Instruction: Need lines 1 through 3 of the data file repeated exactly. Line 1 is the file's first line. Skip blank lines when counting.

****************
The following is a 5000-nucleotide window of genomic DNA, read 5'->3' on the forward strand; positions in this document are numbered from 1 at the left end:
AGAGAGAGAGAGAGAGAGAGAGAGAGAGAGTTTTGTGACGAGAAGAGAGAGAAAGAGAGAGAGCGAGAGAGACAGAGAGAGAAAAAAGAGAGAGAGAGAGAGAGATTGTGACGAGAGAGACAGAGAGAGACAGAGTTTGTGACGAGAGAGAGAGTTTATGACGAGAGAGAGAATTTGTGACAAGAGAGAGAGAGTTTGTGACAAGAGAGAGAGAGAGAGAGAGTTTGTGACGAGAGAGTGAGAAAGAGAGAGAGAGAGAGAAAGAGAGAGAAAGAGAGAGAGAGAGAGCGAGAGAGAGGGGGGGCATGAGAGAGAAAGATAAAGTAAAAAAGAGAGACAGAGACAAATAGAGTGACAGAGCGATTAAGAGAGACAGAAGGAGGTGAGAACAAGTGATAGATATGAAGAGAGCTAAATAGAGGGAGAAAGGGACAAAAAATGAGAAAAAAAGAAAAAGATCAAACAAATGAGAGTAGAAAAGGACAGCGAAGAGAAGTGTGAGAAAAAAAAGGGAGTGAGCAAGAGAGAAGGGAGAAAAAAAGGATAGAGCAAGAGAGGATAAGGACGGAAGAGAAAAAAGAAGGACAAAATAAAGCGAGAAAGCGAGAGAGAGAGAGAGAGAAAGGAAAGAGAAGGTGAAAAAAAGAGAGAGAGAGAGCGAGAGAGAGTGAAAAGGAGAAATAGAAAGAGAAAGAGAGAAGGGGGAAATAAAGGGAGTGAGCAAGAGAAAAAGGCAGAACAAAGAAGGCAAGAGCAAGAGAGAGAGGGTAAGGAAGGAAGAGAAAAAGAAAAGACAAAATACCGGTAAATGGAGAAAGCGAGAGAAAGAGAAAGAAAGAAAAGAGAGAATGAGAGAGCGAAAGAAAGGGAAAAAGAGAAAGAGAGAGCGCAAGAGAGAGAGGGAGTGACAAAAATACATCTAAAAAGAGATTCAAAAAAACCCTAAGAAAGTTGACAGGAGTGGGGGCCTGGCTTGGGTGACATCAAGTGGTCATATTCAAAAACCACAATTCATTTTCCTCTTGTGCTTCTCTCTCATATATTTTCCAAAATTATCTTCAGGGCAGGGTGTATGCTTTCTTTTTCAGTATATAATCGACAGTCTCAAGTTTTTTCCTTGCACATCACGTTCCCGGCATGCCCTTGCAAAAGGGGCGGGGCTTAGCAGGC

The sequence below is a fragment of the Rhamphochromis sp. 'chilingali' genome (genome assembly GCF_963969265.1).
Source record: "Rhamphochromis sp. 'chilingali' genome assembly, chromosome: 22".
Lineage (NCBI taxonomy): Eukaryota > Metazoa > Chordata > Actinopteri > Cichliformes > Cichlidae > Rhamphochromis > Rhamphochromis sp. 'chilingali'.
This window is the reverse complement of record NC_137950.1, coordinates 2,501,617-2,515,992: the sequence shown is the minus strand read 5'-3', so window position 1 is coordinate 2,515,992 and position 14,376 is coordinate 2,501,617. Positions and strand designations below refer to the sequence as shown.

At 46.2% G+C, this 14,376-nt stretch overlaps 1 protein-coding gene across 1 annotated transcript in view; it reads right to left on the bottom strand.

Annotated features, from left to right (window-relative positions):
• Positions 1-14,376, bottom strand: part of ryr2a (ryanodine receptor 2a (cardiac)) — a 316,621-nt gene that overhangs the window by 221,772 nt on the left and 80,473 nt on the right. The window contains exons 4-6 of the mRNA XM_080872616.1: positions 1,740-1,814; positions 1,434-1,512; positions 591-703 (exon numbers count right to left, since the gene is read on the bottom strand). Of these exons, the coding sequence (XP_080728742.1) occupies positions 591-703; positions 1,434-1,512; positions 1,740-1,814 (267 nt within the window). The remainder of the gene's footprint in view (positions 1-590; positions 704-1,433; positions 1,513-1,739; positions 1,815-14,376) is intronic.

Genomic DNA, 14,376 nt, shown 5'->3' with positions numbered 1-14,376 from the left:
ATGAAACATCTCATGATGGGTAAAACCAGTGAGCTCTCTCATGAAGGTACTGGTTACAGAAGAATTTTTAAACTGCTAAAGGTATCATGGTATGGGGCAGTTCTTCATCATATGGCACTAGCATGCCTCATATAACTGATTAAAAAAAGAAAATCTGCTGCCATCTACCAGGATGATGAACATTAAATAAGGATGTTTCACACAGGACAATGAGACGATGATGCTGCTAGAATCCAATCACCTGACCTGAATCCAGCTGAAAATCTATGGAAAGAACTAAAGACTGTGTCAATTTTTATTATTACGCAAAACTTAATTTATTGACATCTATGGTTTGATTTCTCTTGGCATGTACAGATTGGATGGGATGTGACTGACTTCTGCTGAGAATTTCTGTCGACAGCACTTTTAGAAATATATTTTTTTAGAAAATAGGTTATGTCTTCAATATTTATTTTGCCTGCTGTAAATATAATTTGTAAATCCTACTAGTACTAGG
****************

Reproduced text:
The following is a 5000-nucleotide window of genomic DNA, read 5'->3' on the forward strand; positions in this document are numbered from 1 at the left end:
AGAGAGAGAGAGAGAGAGAGAGAGAGAGAGTTTTGTGACGAGAAGAGAGAGAAAGAGAGAGAGCGAGAGAGACAGAGAGAGAAAAAAGAGAGAGAGAGAGAGAGATTGTGACGAGAGAGACAGAGAGAGACAGAGTTTGTGACGAGAGAGAGAGTTTATGACGAGAGAGAGAATTTGTGACAAGAGAGAGAGAGTTTGTGACAAGAGAGAGAGAGAGAGAGAGTTTGTGACGAGAGAGTGAGAAAGAGAGAGAGAGAGAGAAAGAGAGAGAAAGAGAGAGAGAGAGAGCGAGAGAGAGGGGGGGCATGAGAGAGAAAGATAAAGTAAAAAAGAGAGACAGAGACAAATAGAGTGACAGAGCGATTAAGAGAGACAGAAGGAGGTGAGAACAAGTGATAGATATGAAGAGAGCTAAATAGAGGGAGAAAGGGACAAAAAATGAGAAAAAAAGAAAAAGATCAAACAAATGAGAGTAGAAAAGGACAGCGAAGAGAAGTGTGAGAAAAAAAAGGGAGTGAGCAAGAGAGAAGGGAGAAAAAAAGGATAGAGCAAGAGAGGATAAGGACGGAAGAGAAAAAAGAAGGACAAAATAAAGCGAGAAAGCGAGAGAGAGAGAGAGAGAAAGGAAAGAGAAGGTGAAAAAAAGAGAGAGAGAGAGCGAGAGAGAGTGAAAAGGAGAAATAGAAAGAGAAAGAGAGAAGGGGGAAATAAAGGGAGTGAGCAAGAGAAAAAGGCAGAACAAAGAAGGCAAGAGCAAGAGAGAGAGGGTAAGGAAGGAAGAGAAAAAGAAAAGACAAAATACCGGTAAATGGAGAAAGCGAGAGAAAGAGAAAGAAAGAAAAGAGAGAATGAGAGAGCGAAAGAAAGGGAAAAAGAGAAAGAGAGAGCGCAAGAGAGAGAGGGAGTGACAAAAATACATCTAAAAAGAGATTCAAAAAAACCCTAAGAAAGTTGACAGGAGTGGGGGCCTGGCTTGGGTGACATCAAGTGGTCATATTCAAAAACCACAATTCATTTTCCTCTTGTGCTTCTCTCTCATATATTTTCCAAAATTATCTTCAGGGCAGGGTGTATGCTTTCTTTTTCAGTATATAATCGACAGTCTCAAGTTTTTTCCTTGCACATCACGTTCCCGGCATGCCCTTGCAAAAGGGGCGGGGCTTAGCAGGC

The sequence below is a fragment of the Rhamphochromis sp. 'chilingali' genome (genome assembly GCF_963969265.1).